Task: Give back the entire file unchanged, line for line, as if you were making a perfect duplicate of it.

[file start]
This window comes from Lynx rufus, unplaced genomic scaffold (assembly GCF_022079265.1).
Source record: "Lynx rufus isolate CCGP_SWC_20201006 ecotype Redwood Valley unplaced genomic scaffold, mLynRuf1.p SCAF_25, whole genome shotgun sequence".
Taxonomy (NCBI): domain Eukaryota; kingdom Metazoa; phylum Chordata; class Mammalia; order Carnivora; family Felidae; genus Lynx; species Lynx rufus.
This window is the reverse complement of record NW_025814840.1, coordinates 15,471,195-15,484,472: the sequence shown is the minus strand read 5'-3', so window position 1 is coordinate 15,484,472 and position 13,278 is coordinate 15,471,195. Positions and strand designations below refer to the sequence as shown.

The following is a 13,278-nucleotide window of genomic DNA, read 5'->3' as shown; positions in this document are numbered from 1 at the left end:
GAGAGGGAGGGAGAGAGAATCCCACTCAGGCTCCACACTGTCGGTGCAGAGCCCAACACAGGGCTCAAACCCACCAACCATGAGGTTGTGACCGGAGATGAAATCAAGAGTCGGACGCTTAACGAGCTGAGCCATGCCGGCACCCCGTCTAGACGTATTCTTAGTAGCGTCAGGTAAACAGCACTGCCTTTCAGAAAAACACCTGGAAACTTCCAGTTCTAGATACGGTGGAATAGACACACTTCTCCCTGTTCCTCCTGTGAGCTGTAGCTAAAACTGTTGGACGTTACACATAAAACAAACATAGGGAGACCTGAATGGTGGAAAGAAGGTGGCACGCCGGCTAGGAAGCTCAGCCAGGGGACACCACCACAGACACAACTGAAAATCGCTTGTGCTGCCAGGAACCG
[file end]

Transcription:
This window comes from Lynx rufus, unplaced genomic scaffold (assembly GCF_022079265.1).
Source record: "Lynx rufus isolate CCGP_SWC_20201006 ecotype Redwood Valley unplaced genomic scaffold, mLynRuf1.p SCAF_25, whole genome shotgun sequence".
Taxonomy (NCBI): domain Eukaryota; kingdom Metazoa; phylum Chordata; class Mammalia; order Carnivora; family Felidae; genus Lynx; species Lynx rufus.
This window is the reverse complement of record NW_025814840.1, coordinates 15,471,195-15,484,472: the sequence shown is the minus strand read 5'-3', so window position 1 is coordinate 15,484,472 and position 13,278 is coordinate 15,471,195. Positions and strand designations below refer to the sequence as shown.

The following is a 13,278-nucleotide window of genomic DNA, read 5'->3' as shown; positions in this document are numbered from 1 at the left end:
GAGAGGGAGGGAGAGAGAATCCCACTCAGGCTCCACACTGTCGGTGCAGAGCCCAACACAGGGCTCAAACCCACCAACCATGAGGTTGTGACCGGAGATGAAATCAAGAGTCGGACGCTTAACGAGCTGAGCCATGCCGGCACCCCGTCTAGACGTATTCTTAGTAGCGTCAGGTAAACAGCACTGCCTTTCAGAAAAACACCTGGAAACTTCCAGTTCTAGATACGGTGGAATAGACACACTTCTCCCTGTTCCTCCTGTGAGCTGTAGCTAAAACTGTTGGACGTTACACATAAAACAAACATAGGGAGACCTGAATGGTGGAAAGAAGGTGGCACGCCGGCTAGGAAGCTCAGCCAGGGGACACCACCACAGACACAACTGAAAATCGCTTGTGCTGCCAGGAACCG